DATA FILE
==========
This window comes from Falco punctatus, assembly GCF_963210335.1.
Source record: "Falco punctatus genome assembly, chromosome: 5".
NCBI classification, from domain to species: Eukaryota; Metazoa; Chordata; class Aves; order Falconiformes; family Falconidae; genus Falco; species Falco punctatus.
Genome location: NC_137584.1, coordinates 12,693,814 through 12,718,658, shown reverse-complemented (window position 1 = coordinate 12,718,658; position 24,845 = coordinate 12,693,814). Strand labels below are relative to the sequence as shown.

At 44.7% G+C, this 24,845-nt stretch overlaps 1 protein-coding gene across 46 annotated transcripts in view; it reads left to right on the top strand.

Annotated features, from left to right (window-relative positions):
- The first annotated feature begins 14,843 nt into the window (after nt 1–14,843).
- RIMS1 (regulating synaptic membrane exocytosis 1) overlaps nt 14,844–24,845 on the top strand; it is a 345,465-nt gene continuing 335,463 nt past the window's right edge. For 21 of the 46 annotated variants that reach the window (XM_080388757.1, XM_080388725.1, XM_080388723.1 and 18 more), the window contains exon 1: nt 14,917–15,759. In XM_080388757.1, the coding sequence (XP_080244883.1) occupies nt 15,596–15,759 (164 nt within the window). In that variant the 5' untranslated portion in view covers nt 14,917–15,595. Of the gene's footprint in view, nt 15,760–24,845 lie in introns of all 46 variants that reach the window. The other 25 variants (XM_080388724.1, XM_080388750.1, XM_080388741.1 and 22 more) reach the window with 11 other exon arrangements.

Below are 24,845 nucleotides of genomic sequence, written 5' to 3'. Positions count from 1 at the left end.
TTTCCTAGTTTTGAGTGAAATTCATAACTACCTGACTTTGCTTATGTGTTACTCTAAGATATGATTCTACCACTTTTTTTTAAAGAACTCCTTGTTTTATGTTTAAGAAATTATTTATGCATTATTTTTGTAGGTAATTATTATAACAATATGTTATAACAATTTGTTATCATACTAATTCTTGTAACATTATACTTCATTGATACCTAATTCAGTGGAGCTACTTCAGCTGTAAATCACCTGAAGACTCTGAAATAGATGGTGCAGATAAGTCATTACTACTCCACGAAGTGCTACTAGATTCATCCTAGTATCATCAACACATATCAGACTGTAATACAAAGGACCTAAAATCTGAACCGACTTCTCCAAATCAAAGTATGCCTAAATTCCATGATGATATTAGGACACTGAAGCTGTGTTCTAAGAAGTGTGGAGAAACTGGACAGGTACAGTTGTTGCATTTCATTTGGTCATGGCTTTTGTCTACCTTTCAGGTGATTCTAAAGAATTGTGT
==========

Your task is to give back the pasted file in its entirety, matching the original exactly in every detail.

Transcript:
This window comes from Falco punctatus, assembly GCF_963210335.1.
Source record: "Falco punctatus genome assembly, chromosome: 5".
NCBI classification, from domain to species: Eukaryota; Metazoa; Chordata; class Aves; order Falconiformes; family Falconidae; genus Falco; species Falco punctatus.
Genome location: NC_137584.1, coordinates 12,693,814 through 12,718,658, shown reverse-complemented (window position 1 = coordinate 12,718,658; position 24,845 = coordinate 12,693,814). Strand labels below are relative to the sequence as shown.

At 44.7% G+C, this 24,845-nt stretch overlaps 1 protein-coding gene across 46 annotated transcripts in view; it reads left to right on the top strand.

Annotated features, from left to right (window-relative positions):
- The first annotated feature begins 14,843 nt into the window (after nt 1–14,843).
- RIMS1 (regulating synaptic membrane exocytosis 1) overlaps nt 14,844–24,845 on the top strand; it is a 345,465-nt gene continuing 335,463 nt past the window's right edge. For 21 of the 46 annotated variants that reach the window (XM_080388757.1, XM_080388725.1, XM_080388723.1 and 18 more), the window contains exon 1: nt 14,917–15,759. In XM_080388757.1, the coding sequence (XP_080244883.1) occupies nt 15,596–15,759 (164 nt within the window). In that variant the 5' untranslated portion in view covers nt 14,917–15,595. Of the gene's footprint in view, nt 15,760–24,845 lie in introns of all 46 variants that reach the window. The other 25 variants (XM_080388724.1, XM_080388750.1, XM_080388741.1 and 22 more) reach the window with 11 other exon arrangements.

Below are 24,845 nucleotides of genomic sequence, written 5' to 3'. Positions count from 1 at the left end.
TTTCCTAGTTTTGAGTGAAATTCATAACTACCTGACTTTGCTTATGTGTTACTCTAAGATATGATTCTACCACTTTTTTTTAAAGAACTCCTTGTTTTATGTTTAAGAAATTATTTATGCATTATTTTTGTAGGTAATTATTATAACAATATGTTATAACAATTTGTTATCATACTAATTCTTGTAACATTATACTTCATTGATACCTAATTCAGTGGAGCTACTTCAGCTGTAAATCACCTGAAGACTCTGAAATAGATGGTGCAGATAAGTCATTACTACTCCACGAAGTGCTACTAGATTCATCCTAGTATCATCAACACATATCAGACTGTAATACAAAGGACCTAAAATCTGAACCGACTTCTCCAAATCAAAGTATGCCTAAATTCCATGATGATATTAGGACACTGAAGCTGTGTTCTAAGAAGTGTGGAGAAACTGGACAGGTACAGTTGTTGCATTTCATTTGGTCATGGCTTTTGTCTACCTTTCAGGTGATTCTAAAGAATTGTGT